Dr. Toldson: I think every policy has to be viewed very carefully, and I think sometimes policies that have good intentions may adversely affect a certain sector. The Parent Plus loans, if people look at why the changes were made, they would see that it was a decision made to protect consumers. It was made by an administration that saw itself taking on the burden of some irresponsible credit decisions from the housing market to students that seemed to go unchecked in the previous administration. The changes were done without doing an impact assessment to see how they would affect HBCUs, and the Secretary of Education has conceded that there were some unintended consequences. Since then, there have been steps taken, such as the reconsideration process, which allows parents to be reconsidered if they were rejected, and that resulted in about 97 percent of all the parents who went through the process getting in. There was also an effort to come up with some consensus between the HBCU community and the federal government. The loan standards did not go back to where they were, but they did get moved in a direction that the majority of the HBCU community was happy with. Those changes went into effect in March, and we will be watching closely to see whether it has the intended effect, which is to see to it that every student who wants to go to an HBCU gets an opportunity to do that.

USBE&IT: How would you describe the role of historically black colleges today, and how has that changed in the last 30 or 40 years?

Dr. Toldson: HBCUs are very, very important in making sure that every student, regardless of their race, is afforded an opportunity for higher education. HBCUs have been very successful in producing graduates who have gone on to great things. Different students require different things. A lot of students need to have their culture affirmed, and they need to be in an environment where who they are is valued and appreciated and they see models of people who look like them who have done great things. There are over 100 institutions, and they range considerably in the type of offerings they have for students.

USBE&IT: What accounts for the success of HBCUs?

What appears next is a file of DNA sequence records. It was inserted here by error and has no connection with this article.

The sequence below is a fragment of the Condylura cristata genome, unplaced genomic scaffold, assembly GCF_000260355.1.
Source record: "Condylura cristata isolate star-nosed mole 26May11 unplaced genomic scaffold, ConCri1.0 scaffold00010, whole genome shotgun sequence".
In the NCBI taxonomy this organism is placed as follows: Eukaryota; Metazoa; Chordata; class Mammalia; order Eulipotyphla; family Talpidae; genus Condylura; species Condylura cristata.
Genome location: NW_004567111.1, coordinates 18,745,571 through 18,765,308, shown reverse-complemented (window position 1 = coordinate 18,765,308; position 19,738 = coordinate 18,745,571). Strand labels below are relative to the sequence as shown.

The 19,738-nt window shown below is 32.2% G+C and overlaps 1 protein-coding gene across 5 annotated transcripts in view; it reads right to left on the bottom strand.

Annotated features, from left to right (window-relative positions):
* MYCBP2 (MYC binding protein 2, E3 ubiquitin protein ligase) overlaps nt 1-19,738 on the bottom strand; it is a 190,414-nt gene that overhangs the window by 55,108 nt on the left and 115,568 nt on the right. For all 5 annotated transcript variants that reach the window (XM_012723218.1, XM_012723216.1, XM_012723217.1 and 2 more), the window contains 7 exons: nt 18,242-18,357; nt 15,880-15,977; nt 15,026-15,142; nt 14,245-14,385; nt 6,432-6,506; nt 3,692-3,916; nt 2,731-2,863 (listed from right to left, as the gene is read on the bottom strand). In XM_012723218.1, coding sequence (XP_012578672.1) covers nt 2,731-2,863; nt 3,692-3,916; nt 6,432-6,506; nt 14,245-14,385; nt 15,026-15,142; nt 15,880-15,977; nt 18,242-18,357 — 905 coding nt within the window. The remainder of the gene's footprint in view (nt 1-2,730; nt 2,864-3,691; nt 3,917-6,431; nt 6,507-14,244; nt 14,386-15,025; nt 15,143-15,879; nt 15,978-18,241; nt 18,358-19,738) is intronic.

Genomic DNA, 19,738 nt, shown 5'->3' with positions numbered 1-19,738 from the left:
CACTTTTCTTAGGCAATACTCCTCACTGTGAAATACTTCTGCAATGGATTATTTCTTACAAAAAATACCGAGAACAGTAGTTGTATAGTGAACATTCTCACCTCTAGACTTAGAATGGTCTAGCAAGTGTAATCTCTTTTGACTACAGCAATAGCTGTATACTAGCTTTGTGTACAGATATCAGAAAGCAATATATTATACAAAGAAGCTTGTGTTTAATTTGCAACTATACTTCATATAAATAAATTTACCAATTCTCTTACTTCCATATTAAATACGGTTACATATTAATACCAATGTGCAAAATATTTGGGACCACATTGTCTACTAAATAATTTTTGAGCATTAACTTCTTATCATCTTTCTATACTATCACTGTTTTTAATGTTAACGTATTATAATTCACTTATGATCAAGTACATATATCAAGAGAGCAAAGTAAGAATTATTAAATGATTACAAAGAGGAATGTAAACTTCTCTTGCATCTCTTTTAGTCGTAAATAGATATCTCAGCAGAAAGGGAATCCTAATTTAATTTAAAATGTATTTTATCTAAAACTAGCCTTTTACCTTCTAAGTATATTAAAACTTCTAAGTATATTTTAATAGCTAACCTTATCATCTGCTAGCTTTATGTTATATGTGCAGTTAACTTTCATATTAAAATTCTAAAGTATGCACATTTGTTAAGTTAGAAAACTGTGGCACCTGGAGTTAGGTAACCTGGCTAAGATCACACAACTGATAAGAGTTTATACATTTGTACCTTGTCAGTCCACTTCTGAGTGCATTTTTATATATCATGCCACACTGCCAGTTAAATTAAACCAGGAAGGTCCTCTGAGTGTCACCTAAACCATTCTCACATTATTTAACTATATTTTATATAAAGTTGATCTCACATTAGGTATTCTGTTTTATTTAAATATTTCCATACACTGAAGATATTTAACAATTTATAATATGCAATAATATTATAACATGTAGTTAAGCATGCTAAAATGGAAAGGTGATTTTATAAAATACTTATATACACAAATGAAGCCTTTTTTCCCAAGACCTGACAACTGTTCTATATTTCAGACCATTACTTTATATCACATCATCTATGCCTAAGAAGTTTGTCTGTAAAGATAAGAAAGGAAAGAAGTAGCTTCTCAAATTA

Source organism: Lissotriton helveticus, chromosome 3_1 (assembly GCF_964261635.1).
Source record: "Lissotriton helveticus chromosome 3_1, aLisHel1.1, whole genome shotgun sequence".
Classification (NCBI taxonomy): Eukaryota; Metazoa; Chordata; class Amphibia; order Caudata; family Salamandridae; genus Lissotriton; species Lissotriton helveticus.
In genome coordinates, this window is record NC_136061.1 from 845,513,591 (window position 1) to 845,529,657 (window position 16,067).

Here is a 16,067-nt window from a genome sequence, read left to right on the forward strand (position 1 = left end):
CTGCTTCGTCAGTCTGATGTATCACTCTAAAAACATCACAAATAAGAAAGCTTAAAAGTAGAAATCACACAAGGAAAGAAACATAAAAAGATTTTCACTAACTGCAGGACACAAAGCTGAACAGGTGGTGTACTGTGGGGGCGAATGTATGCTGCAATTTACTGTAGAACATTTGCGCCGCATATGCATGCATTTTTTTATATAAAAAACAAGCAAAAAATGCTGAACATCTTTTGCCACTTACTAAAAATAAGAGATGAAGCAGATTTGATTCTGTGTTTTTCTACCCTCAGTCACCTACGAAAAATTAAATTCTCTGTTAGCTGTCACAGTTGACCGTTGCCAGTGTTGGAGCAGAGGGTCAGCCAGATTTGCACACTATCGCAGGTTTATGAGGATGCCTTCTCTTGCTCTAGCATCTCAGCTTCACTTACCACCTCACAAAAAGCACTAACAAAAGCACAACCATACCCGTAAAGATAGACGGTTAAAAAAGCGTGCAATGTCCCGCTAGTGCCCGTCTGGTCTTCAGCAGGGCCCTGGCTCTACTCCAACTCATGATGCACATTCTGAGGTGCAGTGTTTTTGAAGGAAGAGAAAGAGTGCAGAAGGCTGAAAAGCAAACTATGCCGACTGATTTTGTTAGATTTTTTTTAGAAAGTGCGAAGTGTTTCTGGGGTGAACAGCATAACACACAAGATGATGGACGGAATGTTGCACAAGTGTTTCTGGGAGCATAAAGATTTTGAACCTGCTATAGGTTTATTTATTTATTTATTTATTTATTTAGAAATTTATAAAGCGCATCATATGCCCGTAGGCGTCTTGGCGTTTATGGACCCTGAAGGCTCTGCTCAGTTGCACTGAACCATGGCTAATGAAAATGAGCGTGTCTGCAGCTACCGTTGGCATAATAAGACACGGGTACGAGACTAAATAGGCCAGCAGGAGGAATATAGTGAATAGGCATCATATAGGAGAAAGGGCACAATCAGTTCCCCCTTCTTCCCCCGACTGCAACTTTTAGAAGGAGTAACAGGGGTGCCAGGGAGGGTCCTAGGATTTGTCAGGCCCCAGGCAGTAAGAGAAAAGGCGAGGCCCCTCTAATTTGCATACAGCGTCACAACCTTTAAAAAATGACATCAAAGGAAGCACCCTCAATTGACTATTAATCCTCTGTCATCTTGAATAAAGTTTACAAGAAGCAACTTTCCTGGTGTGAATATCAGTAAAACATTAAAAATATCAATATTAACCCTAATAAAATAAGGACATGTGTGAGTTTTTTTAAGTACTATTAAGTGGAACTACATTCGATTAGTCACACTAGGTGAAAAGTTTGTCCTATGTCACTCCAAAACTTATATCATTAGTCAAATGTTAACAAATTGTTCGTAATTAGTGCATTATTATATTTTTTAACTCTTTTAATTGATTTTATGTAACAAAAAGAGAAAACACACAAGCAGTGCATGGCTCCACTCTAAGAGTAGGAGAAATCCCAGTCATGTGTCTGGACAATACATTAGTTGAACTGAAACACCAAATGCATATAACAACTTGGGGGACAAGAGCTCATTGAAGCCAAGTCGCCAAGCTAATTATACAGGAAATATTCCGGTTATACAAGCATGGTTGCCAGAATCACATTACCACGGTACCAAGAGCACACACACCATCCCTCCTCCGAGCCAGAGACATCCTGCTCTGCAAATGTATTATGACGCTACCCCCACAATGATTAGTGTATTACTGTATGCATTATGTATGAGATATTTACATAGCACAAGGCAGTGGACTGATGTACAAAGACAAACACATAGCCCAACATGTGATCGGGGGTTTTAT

Dr. Toldson: I think they are more nurturing. Modeling is an important characteristic of that. When I say that, I mean you have Black students who are seeing a lot of Black professors. There are many Black students at predominantly white institutions that have never seen a Black professor, except maybe in a Black studies class. At HBCUs you are seeing Black physics professors, Black computer science professors, biology professors. I think HBCUs share characteristics with a lot of smaller institutions in that there is much more of a focus on undergraduates.

USBE&IT: Do employers value HBCU graduates, or is that more on a case-by-case basis?

Dr. Toldson: It is on a case-by-case basis. Many of them do. Many of them don’t. There are constantly employers saying they can’t find quality Black applicants. Many of them are not looking at HBCUs. Then there are many others that use HBCUs as their primary recruitment ground, sometimes to the dismay of Black students who attend predominantly white institutions. There is also an employer who said that having U.S. citizens was very important to their agency, so they liked to recruit at HBCUs because they have more U.S. citizens. A lot of colleges now, most of their STEM students are mostly people from another country. At HBCUs, you have STEM students who mostly are not only Black but they are U.S. citizens. Some people talk about the advantages they have coming from HBCUs, but many others lament the biases people hold toward HBCUs.
USBE&IT: What will it take for historically Black colleges and universities to have a future that is as glorious as their past?

Dr. Toldson: One, they have to focus on innovation, and they have to look at their infrastructure and administration and the services that they provide to their students and make sure they are modernized. Make sure that they use technology appropriately. Make sure they are not hanging on to antiquated systems. This is everything from financial aid, to admissions, to advising. There needs to be a strong emphasis on getting the infrastructure right so that the student experiences are really good. HBCUs also need to make sure that they understand their own numbers and metrics. We are living in a time of hyper-information. We did not get to talk much about the college rating system, but that is something many HBCUs have some anxiety about. But the reality is that the way that information is available right now, anyone with just a little bit of technological savvy can pull lots of indicators of a university. Some of these numbers could be drastically transformed by just doing some small things. Some HBCUs are small enough that if they graduate 50 more students, they could significantly change their graduation rate. Doing things like targeting students, giving emergency grants-sometimes you could keep a student in school with just $300 or something like that. So HBCUs really have to take care of their own metrics and take them seriously.